The San Juan was owned by Albert Reynolds and Bruce Abernathy at the time and was actively used to drag cable across the Pacific when the communications cable was laid from Point Arena to Japan in 1975. It is 71 feel long and as of 2009 is the last remaining ship of its type still afloat. It is still moored at our dock but has not been out of the water in 30 years and I am afraid it is no longer seaworthy. Here is the same scene as it appeared to my camera last month.

    We purchased the building in 1975 and still the company still owns it. We use it for storage and keep it to remind us of our humble beginnings, and of all the amazing old salts, cranky fishermen, and drunken parties that were a frequent part of our lives on the water when the Noyo Harbor was just another “Cannery Row” along the Pacific Coast complete with “fish houses” where local woman filleted fifty pound King Salmon, iced three pound crabs and packed Black Cod fillets for shippment to Eastern markets to be smoked and sold as “smoked sablefish” to the Jewish Delis in Chicago and New YorK City.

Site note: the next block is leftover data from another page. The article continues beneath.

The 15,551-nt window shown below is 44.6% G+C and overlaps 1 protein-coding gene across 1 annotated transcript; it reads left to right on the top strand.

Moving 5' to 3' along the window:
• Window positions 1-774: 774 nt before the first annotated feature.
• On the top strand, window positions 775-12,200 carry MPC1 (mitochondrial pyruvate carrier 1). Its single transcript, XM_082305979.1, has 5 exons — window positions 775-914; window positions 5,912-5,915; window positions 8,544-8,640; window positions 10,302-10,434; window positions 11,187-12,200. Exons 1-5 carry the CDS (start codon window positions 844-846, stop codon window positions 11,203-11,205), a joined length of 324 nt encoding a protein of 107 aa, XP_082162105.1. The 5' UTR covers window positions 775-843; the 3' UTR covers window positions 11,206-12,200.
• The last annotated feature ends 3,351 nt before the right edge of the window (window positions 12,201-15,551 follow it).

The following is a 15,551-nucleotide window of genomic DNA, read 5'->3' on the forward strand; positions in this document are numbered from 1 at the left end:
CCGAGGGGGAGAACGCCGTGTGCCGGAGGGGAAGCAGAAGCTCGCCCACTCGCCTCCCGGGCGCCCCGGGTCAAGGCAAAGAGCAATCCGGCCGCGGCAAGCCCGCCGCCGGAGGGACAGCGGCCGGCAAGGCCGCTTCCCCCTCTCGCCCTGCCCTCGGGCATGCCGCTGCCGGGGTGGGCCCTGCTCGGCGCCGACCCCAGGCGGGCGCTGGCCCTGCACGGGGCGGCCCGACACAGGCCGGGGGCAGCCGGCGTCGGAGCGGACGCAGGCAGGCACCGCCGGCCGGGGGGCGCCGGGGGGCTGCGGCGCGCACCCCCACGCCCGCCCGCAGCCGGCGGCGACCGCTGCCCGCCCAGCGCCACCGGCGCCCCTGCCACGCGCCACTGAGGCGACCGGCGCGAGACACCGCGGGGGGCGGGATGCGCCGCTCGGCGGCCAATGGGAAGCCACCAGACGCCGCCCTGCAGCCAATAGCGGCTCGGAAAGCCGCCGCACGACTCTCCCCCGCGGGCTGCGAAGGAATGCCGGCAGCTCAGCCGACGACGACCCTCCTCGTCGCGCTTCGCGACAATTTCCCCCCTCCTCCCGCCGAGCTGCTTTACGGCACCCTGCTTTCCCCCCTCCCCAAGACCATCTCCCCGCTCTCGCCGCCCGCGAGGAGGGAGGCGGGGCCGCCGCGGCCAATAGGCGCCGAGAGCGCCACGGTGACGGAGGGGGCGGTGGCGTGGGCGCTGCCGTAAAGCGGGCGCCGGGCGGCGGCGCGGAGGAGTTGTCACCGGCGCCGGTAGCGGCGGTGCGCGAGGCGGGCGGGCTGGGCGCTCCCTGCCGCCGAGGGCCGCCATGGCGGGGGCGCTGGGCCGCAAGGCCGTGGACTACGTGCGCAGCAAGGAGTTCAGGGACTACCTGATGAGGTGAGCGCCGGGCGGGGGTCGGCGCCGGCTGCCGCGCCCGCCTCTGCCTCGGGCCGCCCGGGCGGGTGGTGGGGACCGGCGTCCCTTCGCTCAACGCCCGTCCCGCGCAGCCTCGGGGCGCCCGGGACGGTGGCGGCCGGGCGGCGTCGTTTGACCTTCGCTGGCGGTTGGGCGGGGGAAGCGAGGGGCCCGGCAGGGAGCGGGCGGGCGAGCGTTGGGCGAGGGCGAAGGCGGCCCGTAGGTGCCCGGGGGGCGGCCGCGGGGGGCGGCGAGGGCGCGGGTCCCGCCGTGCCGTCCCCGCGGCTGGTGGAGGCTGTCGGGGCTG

All that is gone now (2009) but the memory still remains. I guess you can say, “those were the good old days.”

  • 1974

    Joan Katzeff in the Thanksgiving Coffee Restaurant

    Joan Katzeff in the Thanksgiving Coffee Restaurant.

    Paul and Joan Katzeff open Thanksgiving Restaurant in Fort Bragg, California and begin roasting coffee for local bed and breakfasts and restaurants.

    After two years of roasting coffee the company had five products organized by roast color. These were the first specialty coffees to be marketed by roast color and the first packages to have a pull date.

    Coffee fixture
    Supermarket Display

    America’s first Specialty Coffee free standing supermarket display Circa 1974, was designed by Paul Katzeff after seeing a wine bottle display in Granzella’s Deli in Williams, California.

    The fixture was made of oak 1/4 inch plywood with redwood moulding and facings. Along it’s right side but not shown in this Flyer was a shelf that held the Grindmaster 500 model Grinder and it’s splash tray.

    We built about 50 of these package displays before they became obsolete as bulk bins became an important next step as the industry expanded into the Health Food Stores of the day. This fixture was truly the beginning of the specialty coffee attack on the mainstream canned coffees, taking the product into the isles where it became a differentiated product and not the commodity that was canned coffee of the time.

  • 1975

    Paul Katzeff at the new roasting plant in Noyo Harbor

    Paul Katzeff at the new roasting plant in Noyo Harbor.